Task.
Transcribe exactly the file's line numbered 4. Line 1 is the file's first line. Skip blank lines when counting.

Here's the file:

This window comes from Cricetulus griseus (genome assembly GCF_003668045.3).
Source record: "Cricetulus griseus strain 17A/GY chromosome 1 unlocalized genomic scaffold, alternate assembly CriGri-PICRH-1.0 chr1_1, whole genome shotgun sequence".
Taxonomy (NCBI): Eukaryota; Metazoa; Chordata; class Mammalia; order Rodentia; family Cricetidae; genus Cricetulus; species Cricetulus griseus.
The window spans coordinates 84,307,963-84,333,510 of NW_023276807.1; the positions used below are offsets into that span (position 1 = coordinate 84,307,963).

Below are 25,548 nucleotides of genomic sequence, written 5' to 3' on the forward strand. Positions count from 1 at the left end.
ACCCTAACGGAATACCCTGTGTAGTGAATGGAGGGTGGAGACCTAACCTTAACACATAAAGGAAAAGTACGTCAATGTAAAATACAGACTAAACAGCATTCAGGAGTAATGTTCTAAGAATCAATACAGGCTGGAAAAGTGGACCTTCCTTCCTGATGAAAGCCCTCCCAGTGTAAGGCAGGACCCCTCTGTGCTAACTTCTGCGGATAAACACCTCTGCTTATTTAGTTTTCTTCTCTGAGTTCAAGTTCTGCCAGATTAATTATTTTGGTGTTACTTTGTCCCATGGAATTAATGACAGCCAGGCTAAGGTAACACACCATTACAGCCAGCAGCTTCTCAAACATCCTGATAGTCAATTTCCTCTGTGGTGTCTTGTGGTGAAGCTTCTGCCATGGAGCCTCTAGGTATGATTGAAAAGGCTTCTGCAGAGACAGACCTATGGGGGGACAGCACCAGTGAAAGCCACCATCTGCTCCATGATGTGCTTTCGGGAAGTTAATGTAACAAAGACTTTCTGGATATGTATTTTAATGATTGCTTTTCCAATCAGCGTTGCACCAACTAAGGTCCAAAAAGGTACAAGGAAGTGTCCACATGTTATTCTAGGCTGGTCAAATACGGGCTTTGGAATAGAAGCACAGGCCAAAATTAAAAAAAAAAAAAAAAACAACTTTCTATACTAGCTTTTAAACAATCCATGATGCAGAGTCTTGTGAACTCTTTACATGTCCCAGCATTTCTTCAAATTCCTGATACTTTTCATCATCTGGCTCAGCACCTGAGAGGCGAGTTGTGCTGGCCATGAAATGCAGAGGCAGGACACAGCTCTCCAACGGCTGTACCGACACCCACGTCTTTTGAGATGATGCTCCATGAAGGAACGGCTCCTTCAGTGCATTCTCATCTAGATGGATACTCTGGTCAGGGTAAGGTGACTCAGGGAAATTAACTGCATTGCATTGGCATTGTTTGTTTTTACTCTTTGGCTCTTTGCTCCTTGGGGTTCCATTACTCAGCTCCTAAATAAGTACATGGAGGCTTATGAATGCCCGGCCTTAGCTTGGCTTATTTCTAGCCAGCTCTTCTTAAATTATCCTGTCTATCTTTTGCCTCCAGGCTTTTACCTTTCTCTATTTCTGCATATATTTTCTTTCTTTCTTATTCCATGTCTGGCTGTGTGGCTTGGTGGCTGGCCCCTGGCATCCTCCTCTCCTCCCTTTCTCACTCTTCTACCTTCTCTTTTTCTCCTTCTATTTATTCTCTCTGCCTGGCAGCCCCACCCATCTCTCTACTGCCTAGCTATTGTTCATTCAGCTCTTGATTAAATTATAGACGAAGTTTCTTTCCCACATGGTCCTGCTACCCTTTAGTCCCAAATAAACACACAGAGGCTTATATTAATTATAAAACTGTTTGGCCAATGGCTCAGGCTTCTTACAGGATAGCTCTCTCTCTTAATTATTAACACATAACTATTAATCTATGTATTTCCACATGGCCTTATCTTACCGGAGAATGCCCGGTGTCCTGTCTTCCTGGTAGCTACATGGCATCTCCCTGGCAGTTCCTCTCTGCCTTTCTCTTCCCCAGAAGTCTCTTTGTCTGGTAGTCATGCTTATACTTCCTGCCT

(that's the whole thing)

The window spans coordinates 84,307,963-84,333,510 of NW_023276807.1; the positions used below are offsets into that span (position 1 = coordinate 84,307,963).